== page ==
Ibogaine, ayahuasca and other psychedelics generate changes in brain activity that can help to facilitate recovery from addiction – as long as they are capitalised upon. In particular, greater serotonin regulation and the creation of more flexible patterns of cognition often leads to a period of greater emotional balance and an enhanced ability to resist cravings.
Known as the psychedelic afterglow, this effect can last for anything from a few days to three months after treatment, and it offers a vital window of opportunity to deal with key issues. Many people discover that it becomes possible to observe their thoughts and feelings with greater objectivity during this period, and can therefore gain new perspectives on their pain and trauma.
However, this effect won’t last forever and doesn’t always provide protection against the minefield of triggers that have to be encountered on a daily basis. For this reason, it is essential to spend some time away from one’s regular environment immediately after psychedelic treatment in order to experience the full benefit of the afterglow, deal with one’s issues and begin experiencing life from a whole new perspective. This will provide time to build up the tools that are necessary to cope with everyday life without becoming overwhelmed and relapsing. In contrast, simply returning to the stresses, crises and triggers that shaped one’s addiction in the first place will make it extremely difficult to fully integrate the psychedelic experience and establish a connection to one’s self.
Of course, even those who do spend some time away from home after their psychedelic treatment will eventually have to return, so it’s equally important to identify new ways of navigating one’s environment so that triggers can be eliminated. This can involve anything from getting rid of certain pieces of furniture or other objects that are associated with one’s drug using rituals, to taking up new hobbies and activities or cutting certain people out of one’s life.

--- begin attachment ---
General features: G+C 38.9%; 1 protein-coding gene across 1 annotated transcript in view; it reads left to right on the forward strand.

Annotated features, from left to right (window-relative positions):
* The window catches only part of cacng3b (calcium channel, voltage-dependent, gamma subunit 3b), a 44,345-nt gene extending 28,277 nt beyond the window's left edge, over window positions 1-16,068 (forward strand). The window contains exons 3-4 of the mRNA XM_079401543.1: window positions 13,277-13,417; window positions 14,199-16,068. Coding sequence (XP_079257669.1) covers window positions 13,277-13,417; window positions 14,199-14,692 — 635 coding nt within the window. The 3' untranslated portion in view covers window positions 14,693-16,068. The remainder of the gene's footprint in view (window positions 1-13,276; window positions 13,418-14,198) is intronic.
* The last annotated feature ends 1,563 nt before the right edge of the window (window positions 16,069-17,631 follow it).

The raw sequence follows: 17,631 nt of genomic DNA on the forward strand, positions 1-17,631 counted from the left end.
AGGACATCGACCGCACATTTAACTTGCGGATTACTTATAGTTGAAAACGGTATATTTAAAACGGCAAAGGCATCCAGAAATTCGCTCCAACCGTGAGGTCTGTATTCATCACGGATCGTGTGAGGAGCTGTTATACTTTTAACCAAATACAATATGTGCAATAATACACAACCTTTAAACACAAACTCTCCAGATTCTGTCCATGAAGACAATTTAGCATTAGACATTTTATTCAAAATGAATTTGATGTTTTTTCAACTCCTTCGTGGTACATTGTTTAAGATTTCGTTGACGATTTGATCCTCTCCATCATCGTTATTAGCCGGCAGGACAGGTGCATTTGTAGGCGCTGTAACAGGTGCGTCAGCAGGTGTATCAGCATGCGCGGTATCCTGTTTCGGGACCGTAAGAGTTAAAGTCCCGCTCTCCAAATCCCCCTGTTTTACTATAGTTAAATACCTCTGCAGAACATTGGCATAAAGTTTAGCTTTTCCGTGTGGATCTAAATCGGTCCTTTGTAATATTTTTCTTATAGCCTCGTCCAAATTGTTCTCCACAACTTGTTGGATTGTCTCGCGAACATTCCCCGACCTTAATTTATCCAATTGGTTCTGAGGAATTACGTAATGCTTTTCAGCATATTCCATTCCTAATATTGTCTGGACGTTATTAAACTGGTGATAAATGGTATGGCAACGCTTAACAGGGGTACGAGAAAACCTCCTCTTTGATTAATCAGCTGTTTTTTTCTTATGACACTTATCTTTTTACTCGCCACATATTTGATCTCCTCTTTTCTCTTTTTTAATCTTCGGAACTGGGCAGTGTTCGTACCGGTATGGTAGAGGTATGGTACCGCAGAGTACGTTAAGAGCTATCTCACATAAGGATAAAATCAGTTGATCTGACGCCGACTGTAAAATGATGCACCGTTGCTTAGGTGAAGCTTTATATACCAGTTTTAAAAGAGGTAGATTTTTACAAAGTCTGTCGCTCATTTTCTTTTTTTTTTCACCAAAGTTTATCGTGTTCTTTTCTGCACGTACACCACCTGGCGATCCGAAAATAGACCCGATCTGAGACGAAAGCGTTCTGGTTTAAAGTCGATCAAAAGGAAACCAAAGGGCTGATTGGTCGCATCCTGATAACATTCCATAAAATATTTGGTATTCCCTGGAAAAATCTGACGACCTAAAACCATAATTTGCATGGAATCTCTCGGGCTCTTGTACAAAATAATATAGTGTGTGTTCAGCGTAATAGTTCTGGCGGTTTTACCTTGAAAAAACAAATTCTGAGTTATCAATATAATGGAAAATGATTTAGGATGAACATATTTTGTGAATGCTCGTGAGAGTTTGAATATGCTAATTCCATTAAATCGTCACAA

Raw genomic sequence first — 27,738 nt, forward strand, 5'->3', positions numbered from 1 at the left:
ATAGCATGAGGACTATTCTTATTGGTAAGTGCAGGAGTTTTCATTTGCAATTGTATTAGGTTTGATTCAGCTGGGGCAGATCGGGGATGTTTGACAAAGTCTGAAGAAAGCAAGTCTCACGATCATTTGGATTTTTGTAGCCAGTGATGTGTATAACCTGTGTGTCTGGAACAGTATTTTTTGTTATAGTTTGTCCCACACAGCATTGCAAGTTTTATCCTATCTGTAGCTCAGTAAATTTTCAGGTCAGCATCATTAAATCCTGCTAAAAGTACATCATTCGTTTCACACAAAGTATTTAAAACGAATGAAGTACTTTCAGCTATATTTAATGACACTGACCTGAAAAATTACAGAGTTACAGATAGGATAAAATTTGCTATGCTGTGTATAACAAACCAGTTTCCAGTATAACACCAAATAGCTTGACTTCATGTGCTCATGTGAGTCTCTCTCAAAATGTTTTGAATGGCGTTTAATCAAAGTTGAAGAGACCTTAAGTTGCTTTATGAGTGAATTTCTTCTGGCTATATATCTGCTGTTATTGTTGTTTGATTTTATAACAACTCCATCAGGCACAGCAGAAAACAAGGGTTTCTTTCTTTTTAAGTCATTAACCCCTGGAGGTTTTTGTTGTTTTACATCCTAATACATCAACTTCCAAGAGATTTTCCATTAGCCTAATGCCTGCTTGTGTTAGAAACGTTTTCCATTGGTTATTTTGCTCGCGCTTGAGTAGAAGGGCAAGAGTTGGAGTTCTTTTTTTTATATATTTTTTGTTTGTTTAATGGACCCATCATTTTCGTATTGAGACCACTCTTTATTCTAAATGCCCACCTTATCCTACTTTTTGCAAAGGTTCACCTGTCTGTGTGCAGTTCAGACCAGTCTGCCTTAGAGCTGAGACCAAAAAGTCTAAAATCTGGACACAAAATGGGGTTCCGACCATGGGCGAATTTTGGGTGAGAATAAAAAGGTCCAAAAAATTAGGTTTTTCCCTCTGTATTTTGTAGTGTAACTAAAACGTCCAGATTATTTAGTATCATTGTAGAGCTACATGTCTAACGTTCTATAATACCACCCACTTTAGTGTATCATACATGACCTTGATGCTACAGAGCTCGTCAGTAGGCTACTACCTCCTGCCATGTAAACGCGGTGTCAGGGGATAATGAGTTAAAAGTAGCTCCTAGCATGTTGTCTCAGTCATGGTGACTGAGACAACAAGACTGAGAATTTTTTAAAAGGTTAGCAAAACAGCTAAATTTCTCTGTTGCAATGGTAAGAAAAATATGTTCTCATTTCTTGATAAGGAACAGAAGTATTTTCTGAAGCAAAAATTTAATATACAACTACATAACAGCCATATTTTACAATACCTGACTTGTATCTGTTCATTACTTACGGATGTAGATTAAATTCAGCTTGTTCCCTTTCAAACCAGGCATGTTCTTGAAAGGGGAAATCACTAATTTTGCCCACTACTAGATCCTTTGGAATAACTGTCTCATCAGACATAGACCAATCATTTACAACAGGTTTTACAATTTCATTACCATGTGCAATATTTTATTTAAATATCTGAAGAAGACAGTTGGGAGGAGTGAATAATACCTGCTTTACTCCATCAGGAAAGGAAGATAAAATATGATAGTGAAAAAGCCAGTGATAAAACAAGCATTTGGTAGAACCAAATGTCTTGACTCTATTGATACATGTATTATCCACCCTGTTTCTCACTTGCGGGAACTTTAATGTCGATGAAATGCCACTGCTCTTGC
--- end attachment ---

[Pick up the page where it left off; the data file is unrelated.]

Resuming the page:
Psychedelics are therefore not a cure for addiction, but can assist people in making certain changes that can bring about healing. This is something that indigenous communities worldwide have developed a deep understanding of, and use this wisdom to help people overcome their problems by attaching to new life paths. For example, Bwiti healing rituals involving iboga may result in the patient being given a new name and new responsibilities, and involve the participation of the entire community. This transform the patient’s relationships and day-to-day life, as they now have a more satisfying status within their village and are required to engage in more communal activities. This, in turn, generates greater self-esteem and a feeling of belonging, helping them to leave behind their previous life of isolation and pain.
In other words, healing occurs when plants like iboga, ayahuasca, peyote and others are used not simply for their mind-altering effects, but to bring about rites of passage that alter a person’s life forever. At the end of the day, psychedelics may generate a feel-good effect that lasts for a period of time, but the only way to truly recover from addiction is to convert this experience into an entirely new way of life. Without the ritual infrastructure available to indigenous communities, Westerners may find it more difficult to achieve this, which is why it’s vital to make the right preparations before undergoing psychedelic treatment for addiction. Simply using psychedelics without first learning how to integrate their effects in ways that are relevant to addiction is unlikely to lead to recovery.
To learn more about how to prepare for psychedelic treatment for addiction and bring about lasting recovery, contact us at firstname.lastname@example.org or call us on +44 7873 331 882.